Being a Simulation Specialist for an organization that is both clinically and institutionally driven, we have the opportunity to see almost every conceivable discipline come through our center. Jump Simulation, a part of OSF Innovation, partners with the University of Illinois College of Medicine-Peoria to educate medical students, residents, new nurses and seasoned clinicians within OSF HealthCare.
Recently, I was assisting a new Clinical Educator develop a case scenario for first-year residents when it hit me that I should address some of the newer physicians, practicing medical professionals and medical students about life on the other side of the curtain. We have an odd relationship - we get to know you a little, all while remaining fairly anonymous.
The biggest thing I can say to you is, we are the cheerleaders you never see. We are not the only ones, either. I have networked with Simulation Specialists from all over the US and it is one of those topics that comes up – us rooting for the ambitious.
The control room can be a very busy place. Yet dark and sometimes quiet, there is a great deal of cognitive load happening behind the scenes as well as where you are standing. The most exciting moments are not just witnessing strong communication and teamwork with clinical skills, but also how the team responds to adversity when things are not working out. Watching excellent teams resolve together and dig through it are truly high-five moments in the control room – and you never get to see that.
Another great example is when we run your teams through complex scenarios with either unexpected outcomes we did not previously account for, or some awesome dynamic happens in the room and it works out for everyone.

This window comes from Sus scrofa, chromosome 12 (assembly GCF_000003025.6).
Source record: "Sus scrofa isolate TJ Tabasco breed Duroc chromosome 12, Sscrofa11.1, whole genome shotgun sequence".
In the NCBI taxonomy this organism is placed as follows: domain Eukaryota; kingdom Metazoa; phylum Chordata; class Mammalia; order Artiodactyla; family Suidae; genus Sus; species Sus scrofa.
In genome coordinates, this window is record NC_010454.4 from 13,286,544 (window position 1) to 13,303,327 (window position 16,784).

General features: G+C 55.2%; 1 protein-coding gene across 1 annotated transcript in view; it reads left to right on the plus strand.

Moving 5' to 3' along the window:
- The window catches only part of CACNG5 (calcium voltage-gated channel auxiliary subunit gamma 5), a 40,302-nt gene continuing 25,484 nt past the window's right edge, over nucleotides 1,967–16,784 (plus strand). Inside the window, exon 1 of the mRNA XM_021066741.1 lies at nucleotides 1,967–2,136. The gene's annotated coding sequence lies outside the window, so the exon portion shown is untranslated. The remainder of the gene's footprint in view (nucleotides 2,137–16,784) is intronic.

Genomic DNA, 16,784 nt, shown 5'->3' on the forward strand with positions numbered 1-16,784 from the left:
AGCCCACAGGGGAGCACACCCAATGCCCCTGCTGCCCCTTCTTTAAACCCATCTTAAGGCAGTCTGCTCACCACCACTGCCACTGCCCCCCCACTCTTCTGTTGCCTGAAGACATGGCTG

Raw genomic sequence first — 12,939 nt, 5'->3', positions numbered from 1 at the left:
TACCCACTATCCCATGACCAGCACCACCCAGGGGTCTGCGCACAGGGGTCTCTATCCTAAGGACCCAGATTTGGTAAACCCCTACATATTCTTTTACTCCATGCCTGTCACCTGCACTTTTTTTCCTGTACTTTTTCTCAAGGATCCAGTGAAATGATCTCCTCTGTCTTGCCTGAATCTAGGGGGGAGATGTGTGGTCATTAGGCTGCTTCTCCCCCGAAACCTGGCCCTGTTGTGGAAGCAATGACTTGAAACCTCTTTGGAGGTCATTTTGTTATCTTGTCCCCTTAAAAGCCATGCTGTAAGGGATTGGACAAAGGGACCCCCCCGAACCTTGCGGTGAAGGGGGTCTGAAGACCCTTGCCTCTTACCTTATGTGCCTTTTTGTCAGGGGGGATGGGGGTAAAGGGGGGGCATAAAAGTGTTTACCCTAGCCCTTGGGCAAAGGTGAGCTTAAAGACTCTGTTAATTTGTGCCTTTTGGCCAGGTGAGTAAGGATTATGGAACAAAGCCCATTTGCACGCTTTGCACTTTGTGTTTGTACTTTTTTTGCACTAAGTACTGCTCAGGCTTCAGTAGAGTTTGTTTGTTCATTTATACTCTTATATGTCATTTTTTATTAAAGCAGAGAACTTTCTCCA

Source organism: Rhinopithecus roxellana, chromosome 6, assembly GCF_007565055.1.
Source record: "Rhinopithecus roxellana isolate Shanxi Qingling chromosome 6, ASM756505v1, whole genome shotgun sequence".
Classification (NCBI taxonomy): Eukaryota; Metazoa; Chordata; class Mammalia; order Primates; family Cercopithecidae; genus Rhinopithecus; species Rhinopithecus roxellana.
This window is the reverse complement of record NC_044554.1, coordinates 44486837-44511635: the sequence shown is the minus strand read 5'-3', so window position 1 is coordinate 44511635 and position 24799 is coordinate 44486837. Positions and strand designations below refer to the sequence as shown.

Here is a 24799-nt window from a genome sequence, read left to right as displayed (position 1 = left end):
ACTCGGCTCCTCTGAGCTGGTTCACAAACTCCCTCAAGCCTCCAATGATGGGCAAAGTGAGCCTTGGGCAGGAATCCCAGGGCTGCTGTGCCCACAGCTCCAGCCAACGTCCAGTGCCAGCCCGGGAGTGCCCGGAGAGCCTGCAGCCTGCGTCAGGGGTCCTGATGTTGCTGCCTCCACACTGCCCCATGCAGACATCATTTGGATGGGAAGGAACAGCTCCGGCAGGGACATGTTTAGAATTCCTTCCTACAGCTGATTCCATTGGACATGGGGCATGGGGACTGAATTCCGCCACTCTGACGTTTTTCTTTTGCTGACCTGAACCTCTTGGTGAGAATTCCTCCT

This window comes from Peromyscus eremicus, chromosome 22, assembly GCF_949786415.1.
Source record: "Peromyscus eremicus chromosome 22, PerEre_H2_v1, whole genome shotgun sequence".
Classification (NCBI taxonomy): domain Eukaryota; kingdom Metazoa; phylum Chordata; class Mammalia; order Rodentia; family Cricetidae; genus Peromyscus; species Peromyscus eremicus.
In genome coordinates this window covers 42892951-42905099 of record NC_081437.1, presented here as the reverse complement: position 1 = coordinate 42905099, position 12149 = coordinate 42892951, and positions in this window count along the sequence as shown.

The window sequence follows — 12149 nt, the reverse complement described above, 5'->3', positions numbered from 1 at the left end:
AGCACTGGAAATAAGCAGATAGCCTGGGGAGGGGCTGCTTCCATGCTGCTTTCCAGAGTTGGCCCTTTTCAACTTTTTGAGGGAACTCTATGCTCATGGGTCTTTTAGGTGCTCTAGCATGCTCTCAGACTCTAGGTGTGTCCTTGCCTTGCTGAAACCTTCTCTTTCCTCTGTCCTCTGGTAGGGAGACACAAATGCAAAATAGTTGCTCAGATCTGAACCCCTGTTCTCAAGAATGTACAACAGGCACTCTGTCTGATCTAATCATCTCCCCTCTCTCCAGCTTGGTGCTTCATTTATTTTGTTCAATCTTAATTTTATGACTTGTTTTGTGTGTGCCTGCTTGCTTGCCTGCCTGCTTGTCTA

We ran a delirium tremens case for Emergency Department residents a few years back when a case scenario took an unexpected turn. We had to pause the simulation and regroup. As soon as we resumed play, it was like nothing ever happened. The residents, standardized patient and simulation team all seamlessly picked up where we paused and ended successfully. This was such a great moment because it demonstrated the shared interest in quality, buy-in and suspension of disbelief by the residents as well as the simulation team.
We know that simulation can be weird and not always true to real-life, and that is okay. “What would you do in real life” is a saying you will get used to in your simulation experiences throughout your career. Getting your minds to buy-in is as important to us as using your time for valuable learning is important to you. Additionally, in all of my time in simulation, I have never encountered a facilitator that wanted to “trick” or “harm” their learning group, nor would it have been tolerated. We want the experience for every participant to be worth your time – shenanigans are not a part of that.
This year I had the opportunity to teach an IV/IO skills station to 2nd year medical students and it was a blast. One of my favorite parts of resident/med student education is the initiative and willingness these learners exude. Now that we are interacting more with the medical students for skills, it makes us very proud to see the simulation results as the students advance into residency.
Supporting Medical Education
As a health care professional, I would be curious and wonder what really was happening behind the dark glass as I tried to run a code or deliver bad news to a patient. I can tell you for certain that from PCTs to Physicians, we try to bring you the most realistic experience because it enhances your reaction and response. Observing the participants treating the situation as they actually would is a tremendous way to learn, receive feedback, reflect and continually improve as a lifelong learning clinician.
I want to personally congratulate all of you for making it as far as you have. We will continue to find innovative ways to make your experiences truly unique and valuable. In the meantime, embrace the simulations, know we celebrate with you and will continue to bring you our very best.